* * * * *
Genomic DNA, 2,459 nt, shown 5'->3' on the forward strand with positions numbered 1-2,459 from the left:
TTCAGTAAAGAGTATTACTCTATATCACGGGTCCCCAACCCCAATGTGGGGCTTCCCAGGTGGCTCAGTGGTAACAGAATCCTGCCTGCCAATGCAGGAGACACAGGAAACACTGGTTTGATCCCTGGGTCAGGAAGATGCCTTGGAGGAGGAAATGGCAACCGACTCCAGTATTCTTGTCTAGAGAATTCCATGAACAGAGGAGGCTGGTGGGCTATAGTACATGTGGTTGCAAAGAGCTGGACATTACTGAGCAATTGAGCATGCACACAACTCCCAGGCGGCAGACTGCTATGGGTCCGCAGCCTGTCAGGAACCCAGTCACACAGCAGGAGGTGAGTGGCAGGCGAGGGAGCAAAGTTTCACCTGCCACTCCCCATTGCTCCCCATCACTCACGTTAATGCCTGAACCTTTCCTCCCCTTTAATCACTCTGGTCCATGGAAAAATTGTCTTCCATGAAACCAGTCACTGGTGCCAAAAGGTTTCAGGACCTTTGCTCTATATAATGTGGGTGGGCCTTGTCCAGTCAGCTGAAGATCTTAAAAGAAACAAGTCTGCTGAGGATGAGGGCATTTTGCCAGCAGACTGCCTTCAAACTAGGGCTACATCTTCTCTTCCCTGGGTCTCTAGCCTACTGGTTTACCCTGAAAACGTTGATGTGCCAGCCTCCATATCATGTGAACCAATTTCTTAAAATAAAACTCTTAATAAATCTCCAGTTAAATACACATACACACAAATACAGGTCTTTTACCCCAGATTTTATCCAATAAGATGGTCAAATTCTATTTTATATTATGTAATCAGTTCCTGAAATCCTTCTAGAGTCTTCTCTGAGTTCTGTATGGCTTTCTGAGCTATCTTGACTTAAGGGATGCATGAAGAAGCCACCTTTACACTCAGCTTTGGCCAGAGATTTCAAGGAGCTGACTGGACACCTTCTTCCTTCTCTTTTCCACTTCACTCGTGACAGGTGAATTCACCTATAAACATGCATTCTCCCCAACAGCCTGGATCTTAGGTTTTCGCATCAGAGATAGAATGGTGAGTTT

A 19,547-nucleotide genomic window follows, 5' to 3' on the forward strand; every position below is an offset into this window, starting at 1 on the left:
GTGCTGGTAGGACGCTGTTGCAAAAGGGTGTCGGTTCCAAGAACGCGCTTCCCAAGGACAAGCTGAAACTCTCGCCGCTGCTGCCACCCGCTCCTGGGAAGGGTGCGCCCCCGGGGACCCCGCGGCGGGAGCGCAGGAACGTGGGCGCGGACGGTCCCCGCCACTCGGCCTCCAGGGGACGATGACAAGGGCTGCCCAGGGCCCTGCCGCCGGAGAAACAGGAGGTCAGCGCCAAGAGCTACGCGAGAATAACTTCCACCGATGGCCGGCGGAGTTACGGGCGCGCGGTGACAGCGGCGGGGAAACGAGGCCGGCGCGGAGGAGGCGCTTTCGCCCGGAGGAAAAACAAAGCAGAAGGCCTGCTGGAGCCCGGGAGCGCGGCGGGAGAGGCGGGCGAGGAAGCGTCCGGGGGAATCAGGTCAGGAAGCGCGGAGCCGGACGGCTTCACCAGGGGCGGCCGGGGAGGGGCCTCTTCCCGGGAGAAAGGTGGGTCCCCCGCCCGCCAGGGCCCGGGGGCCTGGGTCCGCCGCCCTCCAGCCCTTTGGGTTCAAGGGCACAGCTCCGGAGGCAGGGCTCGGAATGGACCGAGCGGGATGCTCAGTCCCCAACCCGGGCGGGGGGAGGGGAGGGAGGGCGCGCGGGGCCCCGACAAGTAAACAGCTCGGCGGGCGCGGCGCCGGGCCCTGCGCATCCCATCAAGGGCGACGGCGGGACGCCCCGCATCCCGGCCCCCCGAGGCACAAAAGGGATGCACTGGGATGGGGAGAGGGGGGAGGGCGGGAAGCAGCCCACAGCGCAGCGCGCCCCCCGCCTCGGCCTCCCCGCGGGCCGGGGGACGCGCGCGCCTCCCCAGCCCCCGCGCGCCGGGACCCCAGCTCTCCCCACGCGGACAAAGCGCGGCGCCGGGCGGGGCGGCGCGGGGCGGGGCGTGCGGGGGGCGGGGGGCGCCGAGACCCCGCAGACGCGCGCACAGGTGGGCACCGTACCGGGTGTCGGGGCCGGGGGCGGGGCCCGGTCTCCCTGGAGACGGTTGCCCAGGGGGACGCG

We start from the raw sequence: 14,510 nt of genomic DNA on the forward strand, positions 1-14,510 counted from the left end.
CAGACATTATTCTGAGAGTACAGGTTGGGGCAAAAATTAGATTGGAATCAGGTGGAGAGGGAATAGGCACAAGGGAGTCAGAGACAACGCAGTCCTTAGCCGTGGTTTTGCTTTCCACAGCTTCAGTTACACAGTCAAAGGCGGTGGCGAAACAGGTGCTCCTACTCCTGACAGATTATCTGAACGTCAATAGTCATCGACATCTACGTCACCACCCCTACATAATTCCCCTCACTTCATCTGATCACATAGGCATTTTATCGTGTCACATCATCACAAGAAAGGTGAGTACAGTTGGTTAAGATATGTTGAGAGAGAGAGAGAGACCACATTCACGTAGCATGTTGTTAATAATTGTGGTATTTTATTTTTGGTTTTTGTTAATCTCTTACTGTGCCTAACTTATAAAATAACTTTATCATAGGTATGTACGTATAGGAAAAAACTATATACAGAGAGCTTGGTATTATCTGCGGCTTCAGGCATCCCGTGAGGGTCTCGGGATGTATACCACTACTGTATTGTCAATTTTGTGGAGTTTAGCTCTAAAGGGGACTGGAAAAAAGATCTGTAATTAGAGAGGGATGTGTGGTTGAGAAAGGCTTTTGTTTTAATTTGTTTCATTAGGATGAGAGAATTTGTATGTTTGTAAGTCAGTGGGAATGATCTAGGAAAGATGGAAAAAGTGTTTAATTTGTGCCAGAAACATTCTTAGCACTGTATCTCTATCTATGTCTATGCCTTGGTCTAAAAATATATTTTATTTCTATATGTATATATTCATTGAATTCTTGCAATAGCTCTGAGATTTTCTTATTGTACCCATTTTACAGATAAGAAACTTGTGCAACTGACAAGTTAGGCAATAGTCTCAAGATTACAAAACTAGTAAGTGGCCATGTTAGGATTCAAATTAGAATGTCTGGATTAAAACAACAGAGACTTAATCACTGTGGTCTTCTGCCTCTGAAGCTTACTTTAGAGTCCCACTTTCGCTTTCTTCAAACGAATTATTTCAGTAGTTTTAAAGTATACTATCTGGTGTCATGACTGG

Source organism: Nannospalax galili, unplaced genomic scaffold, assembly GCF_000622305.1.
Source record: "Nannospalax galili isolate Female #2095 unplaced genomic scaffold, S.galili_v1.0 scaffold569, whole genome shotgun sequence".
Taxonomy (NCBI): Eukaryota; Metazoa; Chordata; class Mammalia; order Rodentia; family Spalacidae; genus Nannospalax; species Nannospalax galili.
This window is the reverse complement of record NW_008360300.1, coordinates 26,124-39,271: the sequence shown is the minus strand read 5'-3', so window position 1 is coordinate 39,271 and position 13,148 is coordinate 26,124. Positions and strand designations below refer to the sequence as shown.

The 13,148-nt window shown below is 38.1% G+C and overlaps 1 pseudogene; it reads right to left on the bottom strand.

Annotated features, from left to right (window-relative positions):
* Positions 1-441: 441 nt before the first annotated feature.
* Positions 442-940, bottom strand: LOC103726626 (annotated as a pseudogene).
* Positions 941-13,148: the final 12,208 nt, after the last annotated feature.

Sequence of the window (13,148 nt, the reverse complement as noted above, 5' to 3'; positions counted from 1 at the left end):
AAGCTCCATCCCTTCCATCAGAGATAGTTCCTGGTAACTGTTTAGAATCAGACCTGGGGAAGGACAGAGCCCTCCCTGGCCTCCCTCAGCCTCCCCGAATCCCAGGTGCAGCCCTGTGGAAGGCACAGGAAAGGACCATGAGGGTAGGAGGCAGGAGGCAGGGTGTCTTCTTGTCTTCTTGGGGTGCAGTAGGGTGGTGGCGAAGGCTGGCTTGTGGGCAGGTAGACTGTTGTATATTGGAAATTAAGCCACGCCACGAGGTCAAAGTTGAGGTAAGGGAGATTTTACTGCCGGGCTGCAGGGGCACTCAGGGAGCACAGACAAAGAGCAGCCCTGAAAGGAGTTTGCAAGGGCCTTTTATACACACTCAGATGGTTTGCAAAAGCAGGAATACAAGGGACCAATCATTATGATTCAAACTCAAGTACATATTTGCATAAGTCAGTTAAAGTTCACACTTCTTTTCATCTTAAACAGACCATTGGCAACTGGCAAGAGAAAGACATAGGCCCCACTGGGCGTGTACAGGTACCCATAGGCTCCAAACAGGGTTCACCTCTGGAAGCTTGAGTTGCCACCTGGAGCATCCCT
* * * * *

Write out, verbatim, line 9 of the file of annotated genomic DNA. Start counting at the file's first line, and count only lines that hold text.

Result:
Taxonomy (NCBI): Eukaryota; Metazoa; Chordata; class Mammalia; order Rodentia; family Spalacidae; genus Nannospalax; species Nannospalax galili.